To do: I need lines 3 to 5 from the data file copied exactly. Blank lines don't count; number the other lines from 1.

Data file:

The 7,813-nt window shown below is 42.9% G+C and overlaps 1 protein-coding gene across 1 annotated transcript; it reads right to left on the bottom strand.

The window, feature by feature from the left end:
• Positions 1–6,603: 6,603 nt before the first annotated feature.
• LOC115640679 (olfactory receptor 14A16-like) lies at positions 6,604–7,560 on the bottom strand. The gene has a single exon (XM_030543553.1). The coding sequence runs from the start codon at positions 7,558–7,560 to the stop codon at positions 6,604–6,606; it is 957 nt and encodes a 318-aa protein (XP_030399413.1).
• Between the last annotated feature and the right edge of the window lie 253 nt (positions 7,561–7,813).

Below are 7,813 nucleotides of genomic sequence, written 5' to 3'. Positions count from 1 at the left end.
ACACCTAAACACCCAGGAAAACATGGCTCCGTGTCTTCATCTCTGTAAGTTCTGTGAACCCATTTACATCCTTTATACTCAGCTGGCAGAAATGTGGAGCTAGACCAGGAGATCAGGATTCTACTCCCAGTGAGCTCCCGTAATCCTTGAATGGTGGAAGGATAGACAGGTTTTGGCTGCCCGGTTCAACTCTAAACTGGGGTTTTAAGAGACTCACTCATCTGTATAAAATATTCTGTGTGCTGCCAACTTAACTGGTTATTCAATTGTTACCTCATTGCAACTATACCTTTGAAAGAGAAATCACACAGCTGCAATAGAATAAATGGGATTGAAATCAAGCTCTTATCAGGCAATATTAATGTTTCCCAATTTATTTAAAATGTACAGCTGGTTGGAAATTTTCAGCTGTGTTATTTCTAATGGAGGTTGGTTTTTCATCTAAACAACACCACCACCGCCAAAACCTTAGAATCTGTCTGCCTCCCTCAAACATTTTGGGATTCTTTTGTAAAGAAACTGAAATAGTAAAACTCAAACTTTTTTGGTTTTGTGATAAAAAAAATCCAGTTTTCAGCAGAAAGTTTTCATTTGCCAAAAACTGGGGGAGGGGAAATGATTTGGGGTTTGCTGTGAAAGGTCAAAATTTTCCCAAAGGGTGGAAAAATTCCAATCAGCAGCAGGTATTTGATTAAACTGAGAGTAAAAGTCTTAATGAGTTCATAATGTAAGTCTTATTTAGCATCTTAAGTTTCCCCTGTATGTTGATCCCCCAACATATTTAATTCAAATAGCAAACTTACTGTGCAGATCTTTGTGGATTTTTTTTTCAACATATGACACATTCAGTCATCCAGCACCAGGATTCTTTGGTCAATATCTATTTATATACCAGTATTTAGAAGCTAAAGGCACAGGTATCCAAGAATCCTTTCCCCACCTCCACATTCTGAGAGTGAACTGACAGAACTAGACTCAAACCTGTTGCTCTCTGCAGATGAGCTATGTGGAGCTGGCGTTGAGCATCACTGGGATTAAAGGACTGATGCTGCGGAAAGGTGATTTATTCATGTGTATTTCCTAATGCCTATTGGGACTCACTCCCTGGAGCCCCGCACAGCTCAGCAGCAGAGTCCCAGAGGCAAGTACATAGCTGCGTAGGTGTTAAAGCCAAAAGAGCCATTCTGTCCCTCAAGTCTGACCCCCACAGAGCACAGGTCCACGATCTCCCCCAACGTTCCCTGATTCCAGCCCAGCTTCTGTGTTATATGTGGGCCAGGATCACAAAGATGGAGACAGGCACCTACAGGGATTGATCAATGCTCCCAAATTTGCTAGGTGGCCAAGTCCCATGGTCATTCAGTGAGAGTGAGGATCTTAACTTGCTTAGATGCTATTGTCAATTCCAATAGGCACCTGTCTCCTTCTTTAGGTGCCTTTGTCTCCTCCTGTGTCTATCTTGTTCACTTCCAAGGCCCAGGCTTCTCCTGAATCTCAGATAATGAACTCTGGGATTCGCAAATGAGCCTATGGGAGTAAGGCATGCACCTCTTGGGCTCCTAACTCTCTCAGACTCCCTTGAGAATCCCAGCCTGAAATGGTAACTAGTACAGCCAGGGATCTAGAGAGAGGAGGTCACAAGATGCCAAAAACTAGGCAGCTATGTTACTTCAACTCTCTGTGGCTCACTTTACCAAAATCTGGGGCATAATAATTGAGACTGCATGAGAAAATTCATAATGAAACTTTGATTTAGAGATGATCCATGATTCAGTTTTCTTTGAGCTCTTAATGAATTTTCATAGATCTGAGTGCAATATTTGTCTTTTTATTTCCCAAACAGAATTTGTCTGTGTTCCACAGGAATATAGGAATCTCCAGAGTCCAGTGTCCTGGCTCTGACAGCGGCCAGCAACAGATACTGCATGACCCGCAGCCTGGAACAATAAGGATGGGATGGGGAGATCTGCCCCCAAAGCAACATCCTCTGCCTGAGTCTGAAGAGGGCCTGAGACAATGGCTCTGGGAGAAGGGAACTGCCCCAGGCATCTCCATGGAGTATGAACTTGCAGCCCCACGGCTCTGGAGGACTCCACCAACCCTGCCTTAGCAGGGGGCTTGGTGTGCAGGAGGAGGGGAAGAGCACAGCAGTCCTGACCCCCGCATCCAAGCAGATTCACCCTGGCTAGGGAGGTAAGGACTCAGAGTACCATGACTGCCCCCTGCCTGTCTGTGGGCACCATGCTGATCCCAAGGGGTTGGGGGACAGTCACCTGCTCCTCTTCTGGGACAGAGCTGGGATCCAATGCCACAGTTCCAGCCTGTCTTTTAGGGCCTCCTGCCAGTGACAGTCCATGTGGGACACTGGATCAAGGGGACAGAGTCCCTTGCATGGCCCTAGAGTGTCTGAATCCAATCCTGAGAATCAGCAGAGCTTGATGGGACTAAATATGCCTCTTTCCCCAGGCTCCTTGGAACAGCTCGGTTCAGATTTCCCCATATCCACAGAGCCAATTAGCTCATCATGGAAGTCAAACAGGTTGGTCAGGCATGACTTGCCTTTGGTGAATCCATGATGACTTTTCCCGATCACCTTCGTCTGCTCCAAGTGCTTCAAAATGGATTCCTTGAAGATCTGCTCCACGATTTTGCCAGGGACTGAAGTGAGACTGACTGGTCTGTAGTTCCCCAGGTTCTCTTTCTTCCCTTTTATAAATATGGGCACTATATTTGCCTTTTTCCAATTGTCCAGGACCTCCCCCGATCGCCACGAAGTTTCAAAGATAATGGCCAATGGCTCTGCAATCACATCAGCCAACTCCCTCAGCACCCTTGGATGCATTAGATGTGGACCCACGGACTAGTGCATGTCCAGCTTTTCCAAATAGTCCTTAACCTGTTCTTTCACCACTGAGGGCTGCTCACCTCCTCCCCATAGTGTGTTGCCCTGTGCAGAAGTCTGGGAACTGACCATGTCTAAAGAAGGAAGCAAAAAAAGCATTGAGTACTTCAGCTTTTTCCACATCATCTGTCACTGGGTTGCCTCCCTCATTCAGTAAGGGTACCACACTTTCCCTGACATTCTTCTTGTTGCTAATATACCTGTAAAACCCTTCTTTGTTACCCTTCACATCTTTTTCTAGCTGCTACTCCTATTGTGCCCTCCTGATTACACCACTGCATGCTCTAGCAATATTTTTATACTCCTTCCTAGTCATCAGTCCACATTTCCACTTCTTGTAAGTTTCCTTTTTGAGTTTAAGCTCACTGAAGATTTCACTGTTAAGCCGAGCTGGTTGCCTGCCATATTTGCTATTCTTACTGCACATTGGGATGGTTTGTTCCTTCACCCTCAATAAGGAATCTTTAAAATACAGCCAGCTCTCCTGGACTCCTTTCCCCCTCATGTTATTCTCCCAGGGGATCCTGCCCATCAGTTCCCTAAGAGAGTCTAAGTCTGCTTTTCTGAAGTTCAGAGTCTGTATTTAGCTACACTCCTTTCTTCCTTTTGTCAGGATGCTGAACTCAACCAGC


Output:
• Positions 1–6,603: 6,603 nt before the first annotated feature.
• LOC115640679 (olfactory receptor 14A16-like) lies at positions 6,604–7,560 on the bottom strand. The gene has a single exon (XM_030543553.1). The coding sequence runs from the start codon at positions 7,558–7,560 to the stop codon at positions 6,604–6,606; it is 957 nt and encodes a 318-aa protein (XP_030399413.1).
• Between the last annotated feature and the right edge of the window lie 253 nt (positions 7,561–7,813).